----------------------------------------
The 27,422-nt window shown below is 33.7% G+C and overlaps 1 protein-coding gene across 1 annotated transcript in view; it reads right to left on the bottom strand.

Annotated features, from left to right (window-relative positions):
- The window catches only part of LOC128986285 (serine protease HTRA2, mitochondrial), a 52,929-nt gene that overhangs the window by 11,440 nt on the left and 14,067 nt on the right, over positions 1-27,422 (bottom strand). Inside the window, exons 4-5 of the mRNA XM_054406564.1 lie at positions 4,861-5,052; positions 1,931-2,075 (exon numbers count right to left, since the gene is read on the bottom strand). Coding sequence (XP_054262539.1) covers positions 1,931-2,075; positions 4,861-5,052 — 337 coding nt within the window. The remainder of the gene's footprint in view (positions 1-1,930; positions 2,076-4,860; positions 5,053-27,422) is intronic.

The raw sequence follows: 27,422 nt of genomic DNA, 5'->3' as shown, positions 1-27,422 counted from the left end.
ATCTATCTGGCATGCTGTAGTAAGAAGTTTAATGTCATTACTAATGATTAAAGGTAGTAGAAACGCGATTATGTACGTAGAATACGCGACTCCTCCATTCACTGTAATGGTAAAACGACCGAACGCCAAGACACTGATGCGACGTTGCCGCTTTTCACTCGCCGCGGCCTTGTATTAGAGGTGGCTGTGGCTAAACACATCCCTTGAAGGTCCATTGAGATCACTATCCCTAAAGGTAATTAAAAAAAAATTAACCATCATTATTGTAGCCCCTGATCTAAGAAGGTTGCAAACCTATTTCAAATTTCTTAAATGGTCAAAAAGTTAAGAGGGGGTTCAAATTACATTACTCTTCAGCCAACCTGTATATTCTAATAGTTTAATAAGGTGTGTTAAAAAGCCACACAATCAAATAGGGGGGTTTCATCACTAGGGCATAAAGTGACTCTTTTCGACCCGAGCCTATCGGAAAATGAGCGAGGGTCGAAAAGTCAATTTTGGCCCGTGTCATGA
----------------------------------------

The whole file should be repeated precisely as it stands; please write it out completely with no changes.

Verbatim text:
The 27,422-nt window shown below is 33.7% G+C and overlaps 1 protein-coding gene across 1 annotated transcript in view; it reads right to left on the bottom strand.

Annotated features, from left to right (window-relative positions):
- The window catches only part of LOC128986285 (serine protease HTRA2, mitochondrial), a 52,929-nt gene that overhangs the window by 11,440 nt on the left and 14,067 nt on the right, over positions 1-27,422 (bottom strand). Inside the window, exons 4-5 of the mRNA XM_054406564.1 lie at positions 4,861-5,052; positions 1,931-2,075 (exon numbers count right to left, since the gene is read on the bottom strand). Coding sequence (XP_054262539.1) covers positions 1,931-2,075; positions 4,861-5,052 — 337 coding nt within the window. The remainder of the gene's footprint in view (positions 1-1,930; positions 2,076-4,860; positions 5,053-27,422) is intronic.

The raw sequence follows: 27,422 nt of genomic DNA, 5'->3' as shown, positions 1-27,422 counted from the left end.
ATCTATCTGGCATGCTGTAGTAAGAAGTTTAATGTCATTACTAATGATTAAAGGTAGTAGAAACGCGATTATGTACGTAGAATACGCGACTCCTCCATTCACTGTAATGGTAAAACGACCGAACGCCAAGACACTGATGCGACGTTGCCGCTTTTCACTCGCCGCGGCCTTGTATTAGAGGTGGCTGTGGCTAAACACATCCCTTGAAGGTCCATTGAGATCACTATCCCTAAAGGTAATTAAAAAAAAATTAACCATCATTATTGTAGCCCCTGATCTAAGAAGGTTGCAAACCTATTTCAAATTTCTTAAATGGTCAAAAAGTTAAGAGGGGGTTCAAATTACATTACTCTTCAGCCAACCTGTATATTCTAATAGTTTAATAAGGTGTGTTAAAAAGCCACACAATCAAATAGGGGGGTTTCATCACTAGGGCATAAAGTGACTCTTTTCGACCCGAGCCTATCGGAAAATGAGCGAGGGTCGAAAAGTCAATTTTGGCCCGTGTCATGA